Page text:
Reading a writer’s memoir is always inspirational, but A WRITER PREPARES is both inspiring and instructive. It’s a delightful look back in time filled with lessons for the present day.


A WRITER PREPARES can be found here


Rating: 4 stars


This book is best for: all writers


I recommend this book

Craft in the Real World by Matthew Salesses

Korean-born novelist Salesses has a lot of questions about the traditional writing workshop. Who is it for? Who does it benefit? Is there any way to teach writing that doesn’t perpetuate unequal power structures? And why is most literary fiction so gosh-darned bland, as if all the interesting edges have been sanded off? But CRAFT IN THE REAL WORLD isn’t just for teachers or MFA students. It’s essential reading for anyone writing fiction today.

College writing workshops were created for upper-class, white, straight male writers, and many of the rules of fiction writing comes from them. What we consider high-quality writing is always seen through this lens. We like to pretend that craft is pure in some way, without bias, but that’s simply because the bias is invisible. Whose stores are told, whose stories have value, which plot structures are acceptable, and even which details are included are all based on an assumed reader, and that reader only comes in one flavor. Everything else is called “experimental” or “women’s fiction” or “diverse.” And in the rare occasions that other modes of expression are taught, it’s in contrast to the dominant form of fiction. Instead of asking why writing rules exist, we treat those who “break” the rules as exceptions. If a writer arrives with a different set of cultural expectations, she’ll be pressured to silence her own voice in order to conform to the norms of the group.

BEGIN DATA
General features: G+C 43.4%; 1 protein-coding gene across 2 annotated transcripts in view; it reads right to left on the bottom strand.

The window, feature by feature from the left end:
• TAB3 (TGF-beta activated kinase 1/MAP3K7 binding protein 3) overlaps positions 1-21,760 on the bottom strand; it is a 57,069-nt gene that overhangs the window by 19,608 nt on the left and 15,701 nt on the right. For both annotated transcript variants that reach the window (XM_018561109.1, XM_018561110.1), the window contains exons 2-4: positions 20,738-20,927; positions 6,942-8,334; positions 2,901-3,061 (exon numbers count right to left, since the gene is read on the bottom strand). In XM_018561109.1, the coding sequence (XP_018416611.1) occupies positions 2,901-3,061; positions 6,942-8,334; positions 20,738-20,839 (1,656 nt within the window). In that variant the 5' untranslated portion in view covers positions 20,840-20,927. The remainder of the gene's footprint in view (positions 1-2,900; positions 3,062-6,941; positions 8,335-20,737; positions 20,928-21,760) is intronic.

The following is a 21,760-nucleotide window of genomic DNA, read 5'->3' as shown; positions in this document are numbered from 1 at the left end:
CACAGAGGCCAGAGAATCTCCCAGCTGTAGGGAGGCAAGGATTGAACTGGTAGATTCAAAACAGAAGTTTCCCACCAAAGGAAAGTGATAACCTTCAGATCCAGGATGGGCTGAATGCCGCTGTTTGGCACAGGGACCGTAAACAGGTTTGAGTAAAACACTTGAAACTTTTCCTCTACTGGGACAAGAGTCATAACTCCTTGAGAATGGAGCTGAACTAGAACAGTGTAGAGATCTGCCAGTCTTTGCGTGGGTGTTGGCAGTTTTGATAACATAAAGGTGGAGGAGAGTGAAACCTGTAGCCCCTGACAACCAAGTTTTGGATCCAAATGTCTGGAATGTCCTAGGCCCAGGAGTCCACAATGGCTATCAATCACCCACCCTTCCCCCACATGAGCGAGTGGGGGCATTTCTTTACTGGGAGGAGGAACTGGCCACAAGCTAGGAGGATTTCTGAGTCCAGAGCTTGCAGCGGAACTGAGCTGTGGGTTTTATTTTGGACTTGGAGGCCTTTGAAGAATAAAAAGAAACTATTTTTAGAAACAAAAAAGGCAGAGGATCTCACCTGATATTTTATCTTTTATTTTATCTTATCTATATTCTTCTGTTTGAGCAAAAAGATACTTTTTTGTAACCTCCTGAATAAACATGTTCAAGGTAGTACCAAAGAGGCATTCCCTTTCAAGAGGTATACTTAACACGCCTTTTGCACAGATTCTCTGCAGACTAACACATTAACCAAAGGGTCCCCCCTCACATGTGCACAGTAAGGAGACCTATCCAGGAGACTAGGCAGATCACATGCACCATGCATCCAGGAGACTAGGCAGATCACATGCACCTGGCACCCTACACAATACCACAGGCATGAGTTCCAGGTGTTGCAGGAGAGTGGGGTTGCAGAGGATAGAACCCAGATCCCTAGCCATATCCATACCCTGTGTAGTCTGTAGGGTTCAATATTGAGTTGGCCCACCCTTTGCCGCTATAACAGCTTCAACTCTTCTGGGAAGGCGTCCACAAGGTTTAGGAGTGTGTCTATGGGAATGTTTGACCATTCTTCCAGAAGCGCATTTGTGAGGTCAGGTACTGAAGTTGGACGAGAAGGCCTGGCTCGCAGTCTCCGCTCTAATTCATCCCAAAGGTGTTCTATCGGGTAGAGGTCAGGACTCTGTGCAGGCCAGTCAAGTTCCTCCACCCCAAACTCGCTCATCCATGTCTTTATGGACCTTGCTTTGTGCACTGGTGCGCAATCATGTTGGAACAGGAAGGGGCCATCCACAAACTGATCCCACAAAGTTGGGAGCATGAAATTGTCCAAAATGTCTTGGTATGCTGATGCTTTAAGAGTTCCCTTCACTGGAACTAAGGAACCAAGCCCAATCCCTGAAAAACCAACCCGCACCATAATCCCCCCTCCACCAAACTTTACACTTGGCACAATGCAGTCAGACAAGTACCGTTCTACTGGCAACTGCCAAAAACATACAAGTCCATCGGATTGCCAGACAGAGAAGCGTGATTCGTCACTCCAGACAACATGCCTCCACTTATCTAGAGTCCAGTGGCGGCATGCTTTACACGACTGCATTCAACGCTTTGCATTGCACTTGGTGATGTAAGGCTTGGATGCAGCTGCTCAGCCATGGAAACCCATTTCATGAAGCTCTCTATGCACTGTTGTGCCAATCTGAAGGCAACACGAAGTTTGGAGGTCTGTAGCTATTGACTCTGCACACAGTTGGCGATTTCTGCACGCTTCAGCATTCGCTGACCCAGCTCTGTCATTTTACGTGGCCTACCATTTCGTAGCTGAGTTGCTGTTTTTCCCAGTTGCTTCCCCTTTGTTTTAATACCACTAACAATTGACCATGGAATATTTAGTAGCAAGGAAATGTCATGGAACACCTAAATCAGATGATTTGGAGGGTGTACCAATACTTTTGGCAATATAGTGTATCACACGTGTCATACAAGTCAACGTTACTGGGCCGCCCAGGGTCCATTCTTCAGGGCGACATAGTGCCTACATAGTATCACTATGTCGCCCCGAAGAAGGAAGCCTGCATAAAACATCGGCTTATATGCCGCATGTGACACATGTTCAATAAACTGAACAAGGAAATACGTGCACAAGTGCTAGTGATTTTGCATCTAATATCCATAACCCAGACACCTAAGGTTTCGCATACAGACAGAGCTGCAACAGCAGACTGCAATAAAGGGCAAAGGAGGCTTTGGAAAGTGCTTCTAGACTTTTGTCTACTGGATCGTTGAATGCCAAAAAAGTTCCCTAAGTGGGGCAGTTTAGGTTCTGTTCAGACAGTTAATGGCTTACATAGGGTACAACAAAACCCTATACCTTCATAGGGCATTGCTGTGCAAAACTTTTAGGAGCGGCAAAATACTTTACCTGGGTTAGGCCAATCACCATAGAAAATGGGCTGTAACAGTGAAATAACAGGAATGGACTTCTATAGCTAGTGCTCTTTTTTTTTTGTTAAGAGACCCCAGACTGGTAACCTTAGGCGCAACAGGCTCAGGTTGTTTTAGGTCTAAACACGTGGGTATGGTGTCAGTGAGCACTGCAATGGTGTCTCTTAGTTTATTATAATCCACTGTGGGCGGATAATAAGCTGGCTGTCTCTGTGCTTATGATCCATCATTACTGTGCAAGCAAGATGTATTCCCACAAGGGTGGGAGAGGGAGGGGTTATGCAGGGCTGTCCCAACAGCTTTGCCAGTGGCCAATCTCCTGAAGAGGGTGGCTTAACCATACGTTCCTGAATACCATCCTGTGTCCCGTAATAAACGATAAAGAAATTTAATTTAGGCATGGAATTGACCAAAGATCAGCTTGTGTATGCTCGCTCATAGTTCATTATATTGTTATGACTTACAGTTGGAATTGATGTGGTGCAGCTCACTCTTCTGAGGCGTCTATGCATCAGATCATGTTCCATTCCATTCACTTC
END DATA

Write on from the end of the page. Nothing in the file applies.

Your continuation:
Salesses closely examines the typical subjects of writing craft books, asking why they always use realist fiction by dead white men as models. These are the hero’s journey stories we’re all taught, where the world bends to the hero’s will, and any problems in his life can be overcome through hard work and self-improvement. This is very much a Western, male view of the world and not one that everyone shares. In chapters on plot, conflict, tone, characterization, pacing, setting, and story structure, Salesses opens readers’ minds to new ways of thinking and writing. We don’t all write to the same market, and fiction doesn’t have to please a wide audience. It only has to please the right audience.

The last part of the book discusses practical ways to run a writing workshop that centers the author rather than those giving the critique. These methods are more labor-intensive for instructors (which is why most won’t use them). These new methods will empower writers so they can go on to revise their own stories even after they’ve left school. Working writers reading CRAFT IN THE REAL WORLD will find helpful tips to make their writing more inclusive, more interesting, and just better.

Reading CRAFT IN THE REAL WORLD wasn’t easy for me. I remembered my own college classes and community writing groups, thinking about the ways I was silenced, and the ways I unknowingly used my privilege to silence others. I found myself reading very slowly in order to truly absorb each point before moving on to the next. Some of the lessons were painful, some were embarrassing, but more than anything else, they were helpful. When you know better, you do better, and CRAFT IN THE REAL WORLD will help every single one of us become better writers.


CRAFT IN THE REAL WORLD can be found here


Rating: 5 stars


This book is best for: intermediate and advanced writers


I recommend this book